Remarks by Angel Gurría, OECD Secretary-General, delivered at the signing ceremony
22 October 2013, Brasília, Brazil
Minister Mercadante, Ladies and Gentlemen,
It is a great pleasure for me to be here with you today to mark this important occasion. Brazil is joining the Governing Board of the OECD’s Programme for International Student Assessment (PISA) as an Associate.
One of Brazil’s greatest assets is its relatively young population; but you can reap a demographic dividend only if we create the conditions for harnessing the potential and the talents of this youth. That is why I’m here with you today.
Earlier today, I launched an important report about ways of Investing in Youth alongside yourself, Minister Mercadante, and the Minister for Labour and Employment, Manoel Dias. It looks at how best to prepare our young people for the world of work through education and vocational training.
High quality education remains the best engine of social progress. It’s what helps our young people find more and better jobs. It is also what consolidates our middle classes and makes them less vulnerable to the risk of falling back into poverty and job insecurity. Making that education experience as enriching as possible is exactly what PISA is about. And that’s why the deepening of our engagement with Brazil today is so important.
Left/right: Brazil’s Minister for Education Aloízio Mercadante, with OECD Secretary-General Angel Gurría
Photo©João Neto MEC
PISA helps countries assess how their school systems match up globally in terms of quality, equity and efficiency. The best performing education systems show the way forward for others. They inspire national efforts to help our students to learn better and our teachers to teach better.
And there is no better example than Brazil of a country that has accepted the opportunity that PISA offers. You have been involved in this task right from the beginning and, in terms of progress, you lead by example!
In the first ever PISA round in 2000, Brazil came near the bottom of the class. But you did your homework, and it’s paying off! By 2009, average scores were up sharply – in reading, maths and science – placing Brazil near the top of the class in terms of most-improved results. And Brazil’s education system has not only become better, it is also today more inclusive and easier to access. More than 9 in 10 school-age children now go to school.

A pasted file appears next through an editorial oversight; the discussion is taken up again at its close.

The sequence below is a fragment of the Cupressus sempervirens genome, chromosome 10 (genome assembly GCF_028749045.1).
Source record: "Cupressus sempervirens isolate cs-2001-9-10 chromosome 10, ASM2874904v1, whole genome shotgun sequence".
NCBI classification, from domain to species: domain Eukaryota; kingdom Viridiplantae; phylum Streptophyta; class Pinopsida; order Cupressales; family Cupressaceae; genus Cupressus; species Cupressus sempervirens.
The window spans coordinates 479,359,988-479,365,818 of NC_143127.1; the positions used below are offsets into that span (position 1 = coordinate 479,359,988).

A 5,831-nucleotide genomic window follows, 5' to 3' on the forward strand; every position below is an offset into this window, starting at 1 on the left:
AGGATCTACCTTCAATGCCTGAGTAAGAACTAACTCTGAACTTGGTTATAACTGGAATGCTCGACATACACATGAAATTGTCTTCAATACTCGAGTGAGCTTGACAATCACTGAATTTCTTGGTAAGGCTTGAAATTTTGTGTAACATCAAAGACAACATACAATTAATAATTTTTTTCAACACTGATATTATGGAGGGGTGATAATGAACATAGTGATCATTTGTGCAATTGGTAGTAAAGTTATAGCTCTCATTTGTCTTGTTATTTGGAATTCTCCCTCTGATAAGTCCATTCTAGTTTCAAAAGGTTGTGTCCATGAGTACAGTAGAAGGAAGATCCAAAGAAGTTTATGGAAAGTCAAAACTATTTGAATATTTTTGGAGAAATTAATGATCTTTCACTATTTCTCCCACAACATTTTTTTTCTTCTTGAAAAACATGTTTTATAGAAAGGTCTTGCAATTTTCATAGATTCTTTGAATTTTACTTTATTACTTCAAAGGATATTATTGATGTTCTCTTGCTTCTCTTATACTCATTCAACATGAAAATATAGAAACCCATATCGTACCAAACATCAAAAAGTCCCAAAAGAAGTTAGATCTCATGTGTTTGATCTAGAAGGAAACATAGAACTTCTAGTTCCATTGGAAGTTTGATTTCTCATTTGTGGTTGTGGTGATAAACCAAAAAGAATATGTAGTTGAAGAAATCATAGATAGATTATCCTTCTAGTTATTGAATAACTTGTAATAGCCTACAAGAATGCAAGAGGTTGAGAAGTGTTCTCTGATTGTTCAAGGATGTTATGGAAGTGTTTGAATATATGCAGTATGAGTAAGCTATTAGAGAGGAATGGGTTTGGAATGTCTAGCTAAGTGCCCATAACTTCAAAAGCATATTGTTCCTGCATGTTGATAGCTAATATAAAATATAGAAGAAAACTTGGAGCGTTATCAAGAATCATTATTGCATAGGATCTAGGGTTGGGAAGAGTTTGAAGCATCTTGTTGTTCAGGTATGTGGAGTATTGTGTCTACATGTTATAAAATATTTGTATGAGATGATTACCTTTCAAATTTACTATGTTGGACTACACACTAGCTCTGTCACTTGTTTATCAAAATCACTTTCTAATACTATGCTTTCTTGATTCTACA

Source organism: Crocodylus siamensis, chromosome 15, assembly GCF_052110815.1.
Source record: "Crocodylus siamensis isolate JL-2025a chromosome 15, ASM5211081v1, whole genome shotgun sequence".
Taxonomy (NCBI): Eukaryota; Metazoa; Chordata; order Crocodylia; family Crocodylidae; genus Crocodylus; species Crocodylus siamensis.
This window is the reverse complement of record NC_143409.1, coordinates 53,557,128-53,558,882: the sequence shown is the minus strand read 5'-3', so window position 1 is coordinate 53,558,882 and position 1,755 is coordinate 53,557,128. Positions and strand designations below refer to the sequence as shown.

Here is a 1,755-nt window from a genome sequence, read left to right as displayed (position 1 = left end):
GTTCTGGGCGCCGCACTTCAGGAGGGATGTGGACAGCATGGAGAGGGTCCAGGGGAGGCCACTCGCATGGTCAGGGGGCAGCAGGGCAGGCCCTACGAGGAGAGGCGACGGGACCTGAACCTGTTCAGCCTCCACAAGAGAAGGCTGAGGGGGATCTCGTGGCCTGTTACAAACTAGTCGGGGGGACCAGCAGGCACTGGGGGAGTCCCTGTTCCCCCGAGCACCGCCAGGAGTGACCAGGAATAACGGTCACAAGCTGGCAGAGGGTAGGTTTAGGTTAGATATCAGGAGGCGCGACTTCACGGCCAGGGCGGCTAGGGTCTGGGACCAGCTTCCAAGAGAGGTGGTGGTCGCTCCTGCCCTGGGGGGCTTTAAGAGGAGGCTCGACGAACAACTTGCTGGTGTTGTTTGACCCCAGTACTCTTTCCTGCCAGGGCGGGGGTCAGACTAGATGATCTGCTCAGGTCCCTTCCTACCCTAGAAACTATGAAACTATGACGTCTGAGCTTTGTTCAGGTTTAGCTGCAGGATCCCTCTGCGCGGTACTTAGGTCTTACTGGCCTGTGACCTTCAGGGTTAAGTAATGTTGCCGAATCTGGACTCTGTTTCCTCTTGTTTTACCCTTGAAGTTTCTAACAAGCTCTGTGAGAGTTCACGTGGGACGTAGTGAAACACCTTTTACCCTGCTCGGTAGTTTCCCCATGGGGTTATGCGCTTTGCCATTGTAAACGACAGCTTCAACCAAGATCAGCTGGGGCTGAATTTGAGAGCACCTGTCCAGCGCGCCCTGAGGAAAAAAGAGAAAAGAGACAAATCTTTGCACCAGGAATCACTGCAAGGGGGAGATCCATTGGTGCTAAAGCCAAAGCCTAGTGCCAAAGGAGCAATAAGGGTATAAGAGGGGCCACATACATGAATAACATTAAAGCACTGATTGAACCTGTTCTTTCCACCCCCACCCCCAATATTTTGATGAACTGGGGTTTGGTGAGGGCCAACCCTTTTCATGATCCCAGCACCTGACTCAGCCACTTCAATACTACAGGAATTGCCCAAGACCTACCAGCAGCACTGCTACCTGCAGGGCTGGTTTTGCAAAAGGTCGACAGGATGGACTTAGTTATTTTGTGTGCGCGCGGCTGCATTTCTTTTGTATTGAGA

By 2021, a year before the bicentenary of Brazil’s independence, you are aiming to reach the average PISA score – ambitious but achievable given the impressive progress notched up so far.
Yes, challenges remain, and there is a long distance left to travel, but Brazil has, in many ways, marked out a trail for others to follow. This trail demonstrates the importance of:
- a strong commitment to education and children;
- cultural support for universal high achievement; and
- improving teacher performance by establishing standards of excellence and by training and retaining highly qualified professionals.
These valuable lessons show just how much Brazil’s experience brings to the table. I am therefore honoured and delighted that Brazil now joins the PISA Governing Board as an Associate – the first ever non-OECD country to take this important step.
Brazil will be at the centre of decision-making in one of the OECD’s flagship programmes. We can now look forward to Brazil not only making further progress by benchmarking itself against PISA standards but also actively shaping the longer-term development of the programme with a view to helping other countries. Today, the programme has more than 80 participating countries.
This means defining the knowledge and skills that are key to the success of students, and making these measurable in ways that make sense for every culture. Many partner countries and PISA participants will now look to Brazil not only as an education reform champion but also as a country that shares and understands their aspirations and interests.
Ladies and gentlemen:
As every parent knows, there are few greater responsibilities than giving the next generation the best possible start in life, the tools to make the most of their potential. This is important work – work that will now be the richer for Brazil’s unique perspective and enhanced engagement.
We look forward to working with Brazil on PISA and other areas as we work together to implement “better policies for better lives”. Minister, this is not the beginning but the deepening of a great friendship between the OECD and Brazil.
Thank you very much.